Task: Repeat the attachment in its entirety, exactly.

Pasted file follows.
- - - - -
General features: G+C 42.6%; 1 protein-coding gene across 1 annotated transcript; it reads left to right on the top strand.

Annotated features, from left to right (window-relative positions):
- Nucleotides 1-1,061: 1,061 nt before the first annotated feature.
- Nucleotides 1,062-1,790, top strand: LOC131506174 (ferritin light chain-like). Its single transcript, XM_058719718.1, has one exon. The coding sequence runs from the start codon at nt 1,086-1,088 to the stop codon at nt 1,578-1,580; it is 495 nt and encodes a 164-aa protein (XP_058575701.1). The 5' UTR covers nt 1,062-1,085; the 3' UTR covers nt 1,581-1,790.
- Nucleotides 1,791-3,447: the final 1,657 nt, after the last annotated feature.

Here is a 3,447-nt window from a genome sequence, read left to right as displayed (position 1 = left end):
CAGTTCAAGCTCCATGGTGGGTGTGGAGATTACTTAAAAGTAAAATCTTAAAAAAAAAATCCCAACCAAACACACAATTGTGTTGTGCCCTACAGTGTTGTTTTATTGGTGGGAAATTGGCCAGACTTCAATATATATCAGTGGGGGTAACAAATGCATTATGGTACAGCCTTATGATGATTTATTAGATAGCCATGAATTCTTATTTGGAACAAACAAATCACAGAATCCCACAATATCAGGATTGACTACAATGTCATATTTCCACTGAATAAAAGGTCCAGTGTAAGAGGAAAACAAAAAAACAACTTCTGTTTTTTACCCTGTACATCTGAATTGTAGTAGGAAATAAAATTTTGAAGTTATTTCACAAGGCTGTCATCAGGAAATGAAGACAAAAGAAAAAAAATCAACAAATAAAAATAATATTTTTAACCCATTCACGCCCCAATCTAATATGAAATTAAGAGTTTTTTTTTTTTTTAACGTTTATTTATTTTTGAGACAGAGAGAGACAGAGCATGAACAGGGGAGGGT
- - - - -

General features: G+C 42.6%; 1 protein-coding gene across 1 annotated transcript; it reads left to right on the top strand.

Annotated features, from left to right (window-relative positions):
- Nucleotides 1-1,061: 1,061 nt before the first annotated feature.
- Nucleotides 1,062-1,790, top strand: LOC131506174 (ferritin light chain-like). Its single transcript, XM_058719718.1, has one exon. The coding sequence runs from the start codon at nt 1,086-1,088 to the stop codon at nt 1,578-1,580; it is 495 nt and encodes a 164-aa protein (XP_058575701.1). The 5' UTR covers nt 1,062-1,085; the 3' UTR covers nt 1,581-1,790.
- Nucleotides 1,791-3,447: the final 1,657 nt, after the last annotated feature.

Here is a 3,447-nt window from a genome sequence, read left to right as displayed (position 1 = left end):
CAGTTCAAGCTCCATGGTGGGTGTGGAGATTACTTAAAAGTAAAATCTTAAAAAAAAAATCCCAACCAAACACACAATTGTGTTGTGCCCTACAGTGTTGTTTTATTGGTGGGAAATTGGCCAGACTTCAATATATATCAGTGGGGGTAACAAATGCATTATGGTACAGCCTTATGATGATTTATTAGATAGCCATGAATTCTTATTTGGAACAAACAAATCACAGAATCCCACAATATCAGGATTGACTACAATGTCATATTTCCACTGAATAAAAGGTCCAGTGTAAGAGGAAAACAAAAAAACAACTTCTGTTTTTTACCCTGTACATCTGAATTGTAGTAGGAAATAAAATTTTGAAGTTATTTCACAAGGCTGTCATCAGGAAATGAAGACAAAAGAAAAAAAATCAACAAATAAAAATAATATTTTTAACCCATTCACGCCCCAATCTAATATGAAATTAAGAGTTTTTTTTTTTTTTAACGTTTATTTATTTTTGAGACAGAGAGAGACAGAGCATGAACAGGGGAGGGT